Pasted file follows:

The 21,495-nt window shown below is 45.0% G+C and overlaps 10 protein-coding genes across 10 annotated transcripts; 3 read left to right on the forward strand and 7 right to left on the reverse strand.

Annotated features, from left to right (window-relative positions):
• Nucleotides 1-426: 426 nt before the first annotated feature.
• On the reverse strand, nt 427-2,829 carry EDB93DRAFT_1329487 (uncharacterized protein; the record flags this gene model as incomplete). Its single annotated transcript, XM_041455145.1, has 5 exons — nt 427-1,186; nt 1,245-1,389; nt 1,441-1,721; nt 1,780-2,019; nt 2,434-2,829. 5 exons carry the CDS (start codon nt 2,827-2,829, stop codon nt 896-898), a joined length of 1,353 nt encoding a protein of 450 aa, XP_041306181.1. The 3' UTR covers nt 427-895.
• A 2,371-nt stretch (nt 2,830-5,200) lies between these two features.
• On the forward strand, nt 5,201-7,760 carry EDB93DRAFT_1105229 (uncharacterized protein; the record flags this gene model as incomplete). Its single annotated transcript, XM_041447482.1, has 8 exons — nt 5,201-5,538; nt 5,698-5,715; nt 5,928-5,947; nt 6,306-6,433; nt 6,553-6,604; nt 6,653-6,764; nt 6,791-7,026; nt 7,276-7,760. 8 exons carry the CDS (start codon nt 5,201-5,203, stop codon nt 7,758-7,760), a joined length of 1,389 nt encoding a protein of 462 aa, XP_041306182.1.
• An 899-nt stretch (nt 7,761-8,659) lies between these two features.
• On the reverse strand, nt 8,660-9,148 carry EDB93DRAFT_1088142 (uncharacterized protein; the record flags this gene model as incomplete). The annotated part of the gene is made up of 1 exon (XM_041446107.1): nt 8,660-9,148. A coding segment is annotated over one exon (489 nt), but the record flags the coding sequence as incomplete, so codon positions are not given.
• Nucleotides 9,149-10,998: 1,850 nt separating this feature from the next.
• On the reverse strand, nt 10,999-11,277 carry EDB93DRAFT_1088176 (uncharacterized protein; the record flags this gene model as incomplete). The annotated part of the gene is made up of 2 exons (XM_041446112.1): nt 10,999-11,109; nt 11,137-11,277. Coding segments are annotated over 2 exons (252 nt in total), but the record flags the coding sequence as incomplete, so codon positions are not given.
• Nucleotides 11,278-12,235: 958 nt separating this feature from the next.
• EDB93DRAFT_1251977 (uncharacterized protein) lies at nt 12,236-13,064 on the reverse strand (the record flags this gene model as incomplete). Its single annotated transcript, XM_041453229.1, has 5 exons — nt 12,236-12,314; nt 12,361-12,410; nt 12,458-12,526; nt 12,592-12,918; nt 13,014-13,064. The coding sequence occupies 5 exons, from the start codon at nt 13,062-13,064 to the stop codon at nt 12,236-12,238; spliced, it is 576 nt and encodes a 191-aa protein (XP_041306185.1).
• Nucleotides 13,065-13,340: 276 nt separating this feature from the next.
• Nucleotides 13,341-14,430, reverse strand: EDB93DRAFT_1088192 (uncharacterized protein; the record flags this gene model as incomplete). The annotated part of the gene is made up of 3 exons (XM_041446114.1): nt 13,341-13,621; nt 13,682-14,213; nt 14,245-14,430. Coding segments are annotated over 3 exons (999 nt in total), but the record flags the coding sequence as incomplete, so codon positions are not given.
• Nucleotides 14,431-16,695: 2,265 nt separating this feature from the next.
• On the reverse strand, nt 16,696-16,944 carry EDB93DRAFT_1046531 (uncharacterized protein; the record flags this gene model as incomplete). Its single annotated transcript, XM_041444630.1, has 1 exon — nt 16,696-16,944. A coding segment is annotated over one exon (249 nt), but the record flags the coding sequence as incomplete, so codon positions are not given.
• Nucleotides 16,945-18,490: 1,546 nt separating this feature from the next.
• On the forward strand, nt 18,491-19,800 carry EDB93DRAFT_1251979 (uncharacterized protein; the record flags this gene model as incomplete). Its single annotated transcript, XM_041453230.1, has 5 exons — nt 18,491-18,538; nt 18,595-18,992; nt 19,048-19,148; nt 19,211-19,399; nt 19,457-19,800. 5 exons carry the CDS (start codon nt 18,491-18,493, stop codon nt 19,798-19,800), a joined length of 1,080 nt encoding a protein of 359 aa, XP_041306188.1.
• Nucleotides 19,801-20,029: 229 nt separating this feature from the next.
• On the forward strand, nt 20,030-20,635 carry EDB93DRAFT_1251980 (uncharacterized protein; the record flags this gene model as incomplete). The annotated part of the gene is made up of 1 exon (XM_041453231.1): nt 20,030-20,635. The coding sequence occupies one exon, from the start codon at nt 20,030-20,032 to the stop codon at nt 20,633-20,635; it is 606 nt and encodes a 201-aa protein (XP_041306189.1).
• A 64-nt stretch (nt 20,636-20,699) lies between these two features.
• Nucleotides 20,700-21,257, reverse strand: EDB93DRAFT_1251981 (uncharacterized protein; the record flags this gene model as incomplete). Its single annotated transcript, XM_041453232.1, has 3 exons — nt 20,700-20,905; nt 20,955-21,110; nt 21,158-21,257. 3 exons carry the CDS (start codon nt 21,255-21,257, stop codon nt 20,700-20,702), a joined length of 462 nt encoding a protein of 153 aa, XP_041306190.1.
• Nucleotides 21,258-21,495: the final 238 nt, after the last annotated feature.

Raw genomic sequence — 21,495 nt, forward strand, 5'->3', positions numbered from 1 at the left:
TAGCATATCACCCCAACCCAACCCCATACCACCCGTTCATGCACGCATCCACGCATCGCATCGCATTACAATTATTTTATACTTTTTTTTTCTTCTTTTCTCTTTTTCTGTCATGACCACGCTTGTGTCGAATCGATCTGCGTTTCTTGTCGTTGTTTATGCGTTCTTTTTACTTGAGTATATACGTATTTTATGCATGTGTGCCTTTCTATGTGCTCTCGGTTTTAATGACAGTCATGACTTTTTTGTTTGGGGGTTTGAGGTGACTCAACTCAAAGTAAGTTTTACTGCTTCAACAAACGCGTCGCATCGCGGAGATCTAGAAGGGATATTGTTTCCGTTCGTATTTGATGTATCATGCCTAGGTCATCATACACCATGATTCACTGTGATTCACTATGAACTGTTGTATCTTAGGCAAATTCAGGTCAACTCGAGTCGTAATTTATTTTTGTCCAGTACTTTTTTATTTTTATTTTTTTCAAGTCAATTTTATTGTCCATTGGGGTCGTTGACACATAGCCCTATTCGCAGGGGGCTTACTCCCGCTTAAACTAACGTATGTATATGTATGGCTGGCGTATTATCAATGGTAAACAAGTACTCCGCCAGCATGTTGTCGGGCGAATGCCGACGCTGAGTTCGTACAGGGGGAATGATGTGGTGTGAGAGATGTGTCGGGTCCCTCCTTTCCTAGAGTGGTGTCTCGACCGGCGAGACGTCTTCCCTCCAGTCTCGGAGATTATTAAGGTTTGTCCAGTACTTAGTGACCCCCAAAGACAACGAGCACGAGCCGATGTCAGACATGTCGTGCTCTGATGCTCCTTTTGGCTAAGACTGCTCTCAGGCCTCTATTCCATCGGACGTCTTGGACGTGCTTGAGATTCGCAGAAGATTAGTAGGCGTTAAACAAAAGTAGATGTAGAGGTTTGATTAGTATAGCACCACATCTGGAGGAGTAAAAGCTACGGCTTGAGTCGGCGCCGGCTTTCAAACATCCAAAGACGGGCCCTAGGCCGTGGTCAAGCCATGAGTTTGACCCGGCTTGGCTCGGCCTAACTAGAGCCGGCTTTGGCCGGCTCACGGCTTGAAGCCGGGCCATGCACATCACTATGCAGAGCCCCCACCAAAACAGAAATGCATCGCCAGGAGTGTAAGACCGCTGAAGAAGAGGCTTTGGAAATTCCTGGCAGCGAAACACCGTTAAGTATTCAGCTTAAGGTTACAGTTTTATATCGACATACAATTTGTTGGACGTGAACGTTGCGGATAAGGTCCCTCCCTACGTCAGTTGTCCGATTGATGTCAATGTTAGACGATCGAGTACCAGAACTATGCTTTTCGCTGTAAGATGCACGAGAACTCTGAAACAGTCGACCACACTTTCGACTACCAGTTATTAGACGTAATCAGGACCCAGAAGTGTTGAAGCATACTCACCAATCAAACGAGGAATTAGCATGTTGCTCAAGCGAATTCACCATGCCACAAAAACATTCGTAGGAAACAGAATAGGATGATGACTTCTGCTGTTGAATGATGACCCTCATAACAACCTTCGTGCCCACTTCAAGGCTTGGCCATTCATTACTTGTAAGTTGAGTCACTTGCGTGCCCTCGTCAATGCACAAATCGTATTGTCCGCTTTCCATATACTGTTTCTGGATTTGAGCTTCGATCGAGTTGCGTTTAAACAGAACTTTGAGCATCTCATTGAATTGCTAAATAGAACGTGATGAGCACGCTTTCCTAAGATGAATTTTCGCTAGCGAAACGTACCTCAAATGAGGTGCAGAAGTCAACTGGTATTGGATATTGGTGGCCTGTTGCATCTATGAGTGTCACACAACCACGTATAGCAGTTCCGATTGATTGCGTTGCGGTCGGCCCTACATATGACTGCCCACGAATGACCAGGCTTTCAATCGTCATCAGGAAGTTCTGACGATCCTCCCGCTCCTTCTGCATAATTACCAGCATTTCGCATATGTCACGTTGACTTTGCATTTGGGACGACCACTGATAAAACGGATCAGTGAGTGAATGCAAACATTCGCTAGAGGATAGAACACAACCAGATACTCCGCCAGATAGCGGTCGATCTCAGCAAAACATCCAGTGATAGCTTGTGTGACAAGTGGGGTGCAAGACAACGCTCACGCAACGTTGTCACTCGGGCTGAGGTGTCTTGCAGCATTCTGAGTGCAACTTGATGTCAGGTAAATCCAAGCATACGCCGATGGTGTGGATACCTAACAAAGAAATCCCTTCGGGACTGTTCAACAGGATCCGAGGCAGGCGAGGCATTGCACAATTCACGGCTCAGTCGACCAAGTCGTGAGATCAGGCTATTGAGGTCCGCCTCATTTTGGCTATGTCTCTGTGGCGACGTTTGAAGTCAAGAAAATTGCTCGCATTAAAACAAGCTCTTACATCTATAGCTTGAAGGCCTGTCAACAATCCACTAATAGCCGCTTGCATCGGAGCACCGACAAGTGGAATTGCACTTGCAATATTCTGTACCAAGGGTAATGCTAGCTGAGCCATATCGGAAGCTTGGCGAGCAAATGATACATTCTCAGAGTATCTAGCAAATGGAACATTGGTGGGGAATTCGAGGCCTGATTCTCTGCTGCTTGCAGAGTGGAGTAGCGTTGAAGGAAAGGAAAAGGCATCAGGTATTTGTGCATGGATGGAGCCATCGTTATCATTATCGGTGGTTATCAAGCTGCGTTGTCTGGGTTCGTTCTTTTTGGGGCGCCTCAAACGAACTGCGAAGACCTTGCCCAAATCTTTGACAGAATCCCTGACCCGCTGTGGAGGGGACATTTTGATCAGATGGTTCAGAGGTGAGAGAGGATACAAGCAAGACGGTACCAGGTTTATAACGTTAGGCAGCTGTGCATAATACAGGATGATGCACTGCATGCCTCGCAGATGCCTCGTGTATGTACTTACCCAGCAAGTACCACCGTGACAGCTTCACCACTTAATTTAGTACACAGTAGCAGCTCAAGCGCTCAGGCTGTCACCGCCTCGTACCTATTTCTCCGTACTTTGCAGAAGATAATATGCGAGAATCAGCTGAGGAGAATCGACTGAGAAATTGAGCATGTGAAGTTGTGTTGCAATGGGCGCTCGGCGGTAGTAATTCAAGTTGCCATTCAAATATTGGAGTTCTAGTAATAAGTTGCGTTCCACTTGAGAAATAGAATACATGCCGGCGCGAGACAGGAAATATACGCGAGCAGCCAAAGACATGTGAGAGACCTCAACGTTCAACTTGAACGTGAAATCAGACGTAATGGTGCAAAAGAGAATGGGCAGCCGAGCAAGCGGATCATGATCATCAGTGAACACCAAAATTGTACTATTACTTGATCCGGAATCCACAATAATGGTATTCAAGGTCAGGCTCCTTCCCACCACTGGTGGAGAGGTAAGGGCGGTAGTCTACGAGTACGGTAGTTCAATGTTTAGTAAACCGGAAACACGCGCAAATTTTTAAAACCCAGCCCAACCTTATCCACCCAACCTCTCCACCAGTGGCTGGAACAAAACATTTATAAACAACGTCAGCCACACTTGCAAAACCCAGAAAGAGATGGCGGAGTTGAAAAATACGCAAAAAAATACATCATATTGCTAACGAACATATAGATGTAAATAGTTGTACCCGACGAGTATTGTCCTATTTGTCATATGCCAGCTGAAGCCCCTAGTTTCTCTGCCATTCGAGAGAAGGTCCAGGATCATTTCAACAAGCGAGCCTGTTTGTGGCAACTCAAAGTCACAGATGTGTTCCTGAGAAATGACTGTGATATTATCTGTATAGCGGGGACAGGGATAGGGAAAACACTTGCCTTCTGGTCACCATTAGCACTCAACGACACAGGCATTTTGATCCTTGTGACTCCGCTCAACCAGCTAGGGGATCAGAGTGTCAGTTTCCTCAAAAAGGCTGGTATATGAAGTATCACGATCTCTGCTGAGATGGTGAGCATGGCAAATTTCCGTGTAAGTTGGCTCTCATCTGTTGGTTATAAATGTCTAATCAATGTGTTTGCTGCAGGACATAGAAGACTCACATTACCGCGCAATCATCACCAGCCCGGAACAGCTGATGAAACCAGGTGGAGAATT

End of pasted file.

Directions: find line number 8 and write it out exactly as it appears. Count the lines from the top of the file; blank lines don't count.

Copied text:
• On the reverse strand, nt 8,660-9,148 carry EDB93DRAFT_1088142 (uncharacterized protein; the record flags this gene model as incomplete). The annotated part of the gene is made up of 1 exon (XM_041446107.1): nt 8,660-9,148. A coding segment is annotated over one exon (489 nt), but the record flags the coding sequence as incomplete, so codon positions are not given.